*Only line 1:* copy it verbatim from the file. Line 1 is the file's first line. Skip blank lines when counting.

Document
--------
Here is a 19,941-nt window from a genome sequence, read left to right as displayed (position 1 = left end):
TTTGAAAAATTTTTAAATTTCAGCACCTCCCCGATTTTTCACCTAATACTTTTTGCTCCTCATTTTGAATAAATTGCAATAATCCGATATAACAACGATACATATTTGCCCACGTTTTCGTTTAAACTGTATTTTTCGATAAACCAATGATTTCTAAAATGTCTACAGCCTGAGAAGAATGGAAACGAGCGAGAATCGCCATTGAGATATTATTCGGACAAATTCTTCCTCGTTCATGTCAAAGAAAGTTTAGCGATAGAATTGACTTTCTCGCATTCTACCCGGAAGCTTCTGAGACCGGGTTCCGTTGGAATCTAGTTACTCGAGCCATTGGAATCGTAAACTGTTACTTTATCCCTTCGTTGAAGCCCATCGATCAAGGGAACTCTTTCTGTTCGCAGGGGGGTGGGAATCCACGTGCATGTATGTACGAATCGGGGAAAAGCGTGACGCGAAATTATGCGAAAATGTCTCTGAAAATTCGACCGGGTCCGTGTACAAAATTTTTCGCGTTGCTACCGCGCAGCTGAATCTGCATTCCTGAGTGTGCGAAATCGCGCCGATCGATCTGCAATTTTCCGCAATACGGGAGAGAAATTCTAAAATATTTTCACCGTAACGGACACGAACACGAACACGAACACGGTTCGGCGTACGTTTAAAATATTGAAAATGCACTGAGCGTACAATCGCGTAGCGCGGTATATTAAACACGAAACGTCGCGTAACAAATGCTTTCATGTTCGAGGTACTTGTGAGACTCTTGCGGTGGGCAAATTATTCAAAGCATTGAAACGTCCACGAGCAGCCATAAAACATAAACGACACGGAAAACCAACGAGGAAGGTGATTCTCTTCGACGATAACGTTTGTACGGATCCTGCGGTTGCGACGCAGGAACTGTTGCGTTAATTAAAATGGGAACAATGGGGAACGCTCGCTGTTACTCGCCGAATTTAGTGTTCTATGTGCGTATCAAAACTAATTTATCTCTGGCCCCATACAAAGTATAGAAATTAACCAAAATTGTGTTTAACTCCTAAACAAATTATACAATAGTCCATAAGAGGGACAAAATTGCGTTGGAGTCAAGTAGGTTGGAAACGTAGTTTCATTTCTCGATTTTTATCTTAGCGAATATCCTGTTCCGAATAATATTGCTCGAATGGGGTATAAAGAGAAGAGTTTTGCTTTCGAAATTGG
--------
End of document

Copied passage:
Here is a 19,941-nt window from a genome sequence, read left to right as displayed (position 1 = left end):